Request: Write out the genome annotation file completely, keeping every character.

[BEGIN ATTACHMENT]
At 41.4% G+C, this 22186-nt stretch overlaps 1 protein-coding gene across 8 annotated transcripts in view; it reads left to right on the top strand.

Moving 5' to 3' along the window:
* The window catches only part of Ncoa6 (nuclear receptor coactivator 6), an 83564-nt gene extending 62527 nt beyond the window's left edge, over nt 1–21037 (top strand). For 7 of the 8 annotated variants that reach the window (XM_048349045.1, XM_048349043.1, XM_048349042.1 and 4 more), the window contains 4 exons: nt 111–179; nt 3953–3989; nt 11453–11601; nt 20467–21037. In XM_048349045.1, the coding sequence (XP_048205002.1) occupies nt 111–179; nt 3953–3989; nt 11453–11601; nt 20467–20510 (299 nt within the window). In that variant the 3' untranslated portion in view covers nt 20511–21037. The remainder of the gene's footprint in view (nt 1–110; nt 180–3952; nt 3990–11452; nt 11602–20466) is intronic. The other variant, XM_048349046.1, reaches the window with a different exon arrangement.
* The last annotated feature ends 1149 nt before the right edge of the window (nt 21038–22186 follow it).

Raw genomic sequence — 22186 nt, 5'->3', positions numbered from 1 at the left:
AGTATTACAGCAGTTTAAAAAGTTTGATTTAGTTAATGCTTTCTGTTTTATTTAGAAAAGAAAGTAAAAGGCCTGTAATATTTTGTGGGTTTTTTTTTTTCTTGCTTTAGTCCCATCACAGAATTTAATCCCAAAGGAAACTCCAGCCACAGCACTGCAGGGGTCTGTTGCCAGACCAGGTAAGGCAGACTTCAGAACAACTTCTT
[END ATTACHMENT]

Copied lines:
At 41.4% G+C, this 22186-nt stretch overlaps 1 protein-coding gene across 8 annotated transcripts in view; it reads left to right on the top strand.

Moving 5' to 3' along the window:
* The window catches only part of Ncoa6 (nuclear receptor coactivator 6), an 83564-nt gene extending 62527 nt beyond the window's left edge, over nt 1–21037 (top strand). For 7 of the 8 annotated variants that reach the window (XM_048349045.1, XM_048349043.1, XM_048349042.1 and 4 more), the window contains 4 exons: nt 111–179; nt 3953–3989; nt 11453–11601; nt 20467–21037. In XM_048349045.1, the coding sequence (XP_048205002.1) occupies nt 111–179; nt 3953–3989; nt 11453–11601; nt 20467–20510 (299 nt within the window). In that variant the 3' untranslated portion in view covers nt 20511–21037. The remainder of the gene's footprint in view (nt 1–110; nt 180–3952; nt 3990–11452; nt 11602–20466) is intronic. The other variant, XM_048349046.1, reaches the window with a different exon arrangement.
* The last annotated feature ends 1149 nt before the right edge of the window (nt 21038–22186 follow it).

Raw genomic sequence — 22186 nt, 5'->3', positions numbered from 1 at the left:
AGTATTACAGCAGTTTAAAAAGTTTGATTTAGTTAATGCTTTCTGTTTTATTTAGAAAAGAAAGTAAAAGGCCTGTAATATTTTGTGGGTTTTTTTTTTTCTTGCTTTAGTCCCATCACAGAATTTAATCCCAAAGGAAACTCCAGCCACAGCACTGCAGGGGTCTGTTGCCAGACCAGGTAAGGCAGACTTCAGAACAACTTCTT